Leadership Comms: Listening is the new Talking, and Action is the new Listening
— May 31st, 2023
Communications professionals have always prided themselves on the value of "two-way symmetrical communication," with employees.
But this practice is sometimes cast aside by leaders and organizations that would prefer to just cascade and disseminate information.
Traditionally, companies have focused on communicating to employees, and much less on communicating with them. Until even just a few years ago, companies were content to capture "Voice of the Employee" through engagement and pulse surveys, or by analyzing data from sophisticated HR or EX tech platforms.
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However, in researching our Insights Report: The New Rules of Employee Experience & Communications, across the board, our interviewees told us that those methods just don't cut it anymore.
What we heard was a demand for employee listening that truly engages workers. Certainly, surveys and digital solutions are important, but smart companies are also leveraging what we like to call ‘analog’ listening, that is, actual conversations with employees.
One leader we spoke with offered this advice:
“Going out into the organization, meeting people, hearing stories, gathering frustrations, what are they proud of, the more active you are as a leader, the more likely they are to have insights. Get out of your own meetings. Get out of your office as much as possible and stay in the business because that’s where the answers are. Be curious. Ask good questions.”
Implementing a listening program is more than just a way to gather feedback and opinions; the act of listening itself is actually a powerful form of communication that contributes to employee experience.
There are a number of other reasons why a strategic listening program can be important, including:
- Improving employee retention and engagement
- Helping deliver on the organization’s DEI strategy
- As part of the ongoing implementation of its EVP, fulfilling its recruitment brand promise
- Early detection of employee issues that may represent organizational and/or reputational risk
- Enabling and empowering employees to deliver on the business strategy
- Accessing the wisdom and insights of employees to help improve the business
- Encouraging innovation, high performance, cross-functional collaboration, growth, and development
Implementing a consistent approach to listening can also be a game changer in making a hybrid model work. Absent the convenience of seeing people in real life every day, organizations must be more deliberate in how they listen to employees, which contributes to the overall improved employee experience.
One of the most important aspects of a listening program is that it must involve cross-functional collaboration. While communications may play a lead role, input and insight from colleagues in HR, IT, DEI, Operations, and other areas of the business with a stake in employee experience is vital.
As with any communications initiative, the project team should develop a program strategy that sets clear goals and SMART objectives, and establishes criteria, (for example, what are we listening for? What business challenges and opportunities are we trying to gain insight into solving?) and defines how success will be measured and evaluated.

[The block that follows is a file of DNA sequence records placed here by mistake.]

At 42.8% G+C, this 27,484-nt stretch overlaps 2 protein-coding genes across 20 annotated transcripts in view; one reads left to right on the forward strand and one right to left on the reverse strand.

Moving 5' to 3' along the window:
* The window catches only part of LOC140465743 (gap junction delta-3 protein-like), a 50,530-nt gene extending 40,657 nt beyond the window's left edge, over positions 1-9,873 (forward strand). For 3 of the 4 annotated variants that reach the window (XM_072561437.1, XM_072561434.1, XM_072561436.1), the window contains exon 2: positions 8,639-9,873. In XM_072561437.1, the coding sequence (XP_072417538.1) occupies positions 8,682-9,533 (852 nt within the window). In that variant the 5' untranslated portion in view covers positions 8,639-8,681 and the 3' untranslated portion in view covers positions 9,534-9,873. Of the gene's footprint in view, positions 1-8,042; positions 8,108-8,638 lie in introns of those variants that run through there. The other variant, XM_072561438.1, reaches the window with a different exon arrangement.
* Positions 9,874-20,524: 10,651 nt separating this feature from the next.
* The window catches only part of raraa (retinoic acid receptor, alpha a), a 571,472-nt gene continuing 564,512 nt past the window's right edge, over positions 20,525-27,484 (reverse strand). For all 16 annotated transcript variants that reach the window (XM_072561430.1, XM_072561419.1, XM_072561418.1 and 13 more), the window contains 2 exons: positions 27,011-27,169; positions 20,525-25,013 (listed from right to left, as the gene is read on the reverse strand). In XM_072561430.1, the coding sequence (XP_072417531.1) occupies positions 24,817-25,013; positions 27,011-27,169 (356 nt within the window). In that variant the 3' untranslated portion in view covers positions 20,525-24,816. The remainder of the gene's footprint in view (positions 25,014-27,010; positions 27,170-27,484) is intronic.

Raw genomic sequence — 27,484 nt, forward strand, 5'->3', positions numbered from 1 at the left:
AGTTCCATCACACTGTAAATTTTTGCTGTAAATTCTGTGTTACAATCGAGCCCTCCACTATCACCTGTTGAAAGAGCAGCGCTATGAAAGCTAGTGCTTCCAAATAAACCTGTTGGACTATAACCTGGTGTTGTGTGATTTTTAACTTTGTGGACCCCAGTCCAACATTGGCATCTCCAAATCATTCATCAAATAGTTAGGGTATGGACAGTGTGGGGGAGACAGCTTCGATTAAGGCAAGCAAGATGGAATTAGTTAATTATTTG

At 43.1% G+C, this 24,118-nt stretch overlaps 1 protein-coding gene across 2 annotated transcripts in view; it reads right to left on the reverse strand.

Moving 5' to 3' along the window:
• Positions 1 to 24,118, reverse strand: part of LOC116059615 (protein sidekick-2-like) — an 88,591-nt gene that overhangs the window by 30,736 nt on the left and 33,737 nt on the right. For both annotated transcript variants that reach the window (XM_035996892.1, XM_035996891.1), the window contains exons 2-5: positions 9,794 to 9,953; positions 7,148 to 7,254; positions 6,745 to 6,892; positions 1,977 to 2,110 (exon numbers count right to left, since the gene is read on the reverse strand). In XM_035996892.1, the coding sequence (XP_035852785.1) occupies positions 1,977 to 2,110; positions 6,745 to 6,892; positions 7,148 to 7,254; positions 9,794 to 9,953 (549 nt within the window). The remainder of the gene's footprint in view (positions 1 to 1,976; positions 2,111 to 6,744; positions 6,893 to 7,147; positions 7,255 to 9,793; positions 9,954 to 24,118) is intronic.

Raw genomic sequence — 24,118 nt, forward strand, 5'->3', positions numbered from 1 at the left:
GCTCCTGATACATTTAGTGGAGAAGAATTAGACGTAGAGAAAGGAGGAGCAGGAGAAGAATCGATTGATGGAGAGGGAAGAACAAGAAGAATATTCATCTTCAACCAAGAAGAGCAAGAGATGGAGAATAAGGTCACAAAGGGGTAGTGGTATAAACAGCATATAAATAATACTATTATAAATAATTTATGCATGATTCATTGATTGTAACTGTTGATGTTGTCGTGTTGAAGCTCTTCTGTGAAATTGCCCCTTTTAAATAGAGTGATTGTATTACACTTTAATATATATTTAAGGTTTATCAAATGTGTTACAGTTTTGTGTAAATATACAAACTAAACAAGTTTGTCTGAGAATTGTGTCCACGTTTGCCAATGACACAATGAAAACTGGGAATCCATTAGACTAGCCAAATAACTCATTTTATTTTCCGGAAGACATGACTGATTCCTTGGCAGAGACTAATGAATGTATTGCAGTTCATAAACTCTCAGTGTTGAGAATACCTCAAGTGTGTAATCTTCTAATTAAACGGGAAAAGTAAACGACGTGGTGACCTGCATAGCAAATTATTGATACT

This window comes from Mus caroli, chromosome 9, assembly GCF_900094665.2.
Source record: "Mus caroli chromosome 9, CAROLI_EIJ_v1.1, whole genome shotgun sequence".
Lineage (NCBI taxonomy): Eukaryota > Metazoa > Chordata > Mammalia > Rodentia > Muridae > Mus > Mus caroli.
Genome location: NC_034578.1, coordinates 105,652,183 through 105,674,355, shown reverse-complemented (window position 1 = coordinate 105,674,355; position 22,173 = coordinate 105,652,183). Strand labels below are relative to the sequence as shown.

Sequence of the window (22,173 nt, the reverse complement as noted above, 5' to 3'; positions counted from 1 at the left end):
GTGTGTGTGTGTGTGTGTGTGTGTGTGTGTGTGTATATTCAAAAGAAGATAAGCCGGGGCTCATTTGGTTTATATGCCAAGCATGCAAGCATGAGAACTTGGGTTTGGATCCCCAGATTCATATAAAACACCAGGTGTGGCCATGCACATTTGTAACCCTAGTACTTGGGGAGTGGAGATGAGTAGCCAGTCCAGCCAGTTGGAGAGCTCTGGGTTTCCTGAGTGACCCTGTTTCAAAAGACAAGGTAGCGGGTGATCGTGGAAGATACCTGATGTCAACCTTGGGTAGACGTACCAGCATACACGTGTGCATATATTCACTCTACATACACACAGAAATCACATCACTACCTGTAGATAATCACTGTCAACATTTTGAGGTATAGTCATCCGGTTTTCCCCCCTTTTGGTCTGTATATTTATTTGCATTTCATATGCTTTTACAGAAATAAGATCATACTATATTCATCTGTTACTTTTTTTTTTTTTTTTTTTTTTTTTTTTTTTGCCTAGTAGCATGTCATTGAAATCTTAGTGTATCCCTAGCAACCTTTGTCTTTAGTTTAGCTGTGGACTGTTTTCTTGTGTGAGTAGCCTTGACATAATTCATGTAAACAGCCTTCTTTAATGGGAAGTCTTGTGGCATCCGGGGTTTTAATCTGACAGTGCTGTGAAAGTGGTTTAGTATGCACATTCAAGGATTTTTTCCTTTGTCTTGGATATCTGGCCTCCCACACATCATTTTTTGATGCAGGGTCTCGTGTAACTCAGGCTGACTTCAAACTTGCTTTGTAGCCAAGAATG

Our approach to a strategic listening program has three phases: Gather, Analyze, and Respond.
Seeking input, feedback, and perspectives from around the business. The annual cycle of engagement and pulse surveys will naturally be part of this, and other sources include:
- Focus groups and roundtables
- ERGs, Champion & Influencer Groups
- Two-way "Ask Me Anything" sessions
- Town Halls with an emphasis on participation and Q&A
- HR and EX Listening platforms
- Stay and Exit interviews
- External sources, for example, Glassdoor
This is one of the most critical aspects of a listening program—it's where we start to interpret and make sense of what we’ve heard. Listening can be noisy work! It can be challenging to sift through signals, inputs, and sentiments, especially when so many will be interrelated and interdependent.
In developing the listening criteria for the program, one helpful organizing principle can be the company’s Employee Value Proposition (EVP) because it addresses so many arenas of employee experience.
As every internal communications professional knows, "survey fatigue" is less about employees not wanting to be asked for their opinion and more about giving it and being ignored.
For this reason, before developing a listening program, it’s imperative that leaders are committed (and have processes and mechanisms) to considering, evaluating, and acting on the expressed voice of the employee.
This is also where many communication professionals may need to build confidence and the ability to influence. In the "You Said, We Did" equation, communicators must be able to support leaders in making decisions that serve the employee experience.
Remember that leaders are an employee audience segment, just like any other, and helping them to understand and interpret information that can be acted upon is vital to an effective listening program.
And of course, communicating the program’s resulting actions, outcomes, and changes to workers is the final phase of an approach to employee listening that hopefully becomes a virtuous circle of Gathering, Analyzing, and Responding!
Dream big, start small
Developing a listening program can be daunting, so it’s important to build a cross-functional team that can help to create an iterative approach. Wherever you are on your listening journey is ok, the important thing is to be strategic, take small steps, and demonstrate results.